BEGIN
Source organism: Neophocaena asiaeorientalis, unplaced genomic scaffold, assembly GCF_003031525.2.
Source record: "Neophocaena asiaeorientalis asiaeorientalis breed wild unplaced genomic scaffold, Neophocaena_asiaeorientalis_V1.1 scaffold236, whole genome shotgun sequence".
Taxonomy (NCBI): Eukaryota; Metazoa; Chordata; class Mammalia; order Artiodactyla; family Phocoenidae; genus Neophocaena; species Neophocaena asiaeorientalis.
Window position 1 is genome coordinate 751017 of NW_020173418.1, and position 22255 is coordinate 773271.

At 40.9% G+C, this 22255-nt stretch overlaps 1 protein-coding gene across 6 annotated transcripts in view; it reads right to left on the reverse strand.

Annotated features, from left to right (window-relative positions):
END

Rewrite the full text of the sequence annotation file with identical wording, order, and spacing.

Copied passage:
Source organism: Neophocaena asiaeorientalis, unplaced genomic scaffold, assembly GCF_003031525.2.
Source record: "Neophocaena asiaeorientalis asiaeorientalis breed wild unplaced genomic scaffold, Neophocaena_asiaeorientalis_V1.1 scaffold236, whole genome shotgun sequence".
Taxonomy (NCBI): Eukaryota; Metazoa; Chordata; class Mammalia; order Artiodactyla; family Phocoenidae; genus Neophocaena; species Neophocaena asiaeorientalis.
Window position 1 is genome coordinate 751017 of NW_020173418.1, and position 22255 is coordinate 773271.

At 40.9% G+C, this 22255-nt stretch overlaps 1 protein-coding gene across 6 annotated transcripts in view; it reads right to left on the reverse strand.

Annotated features, from left to right (window-relative positions):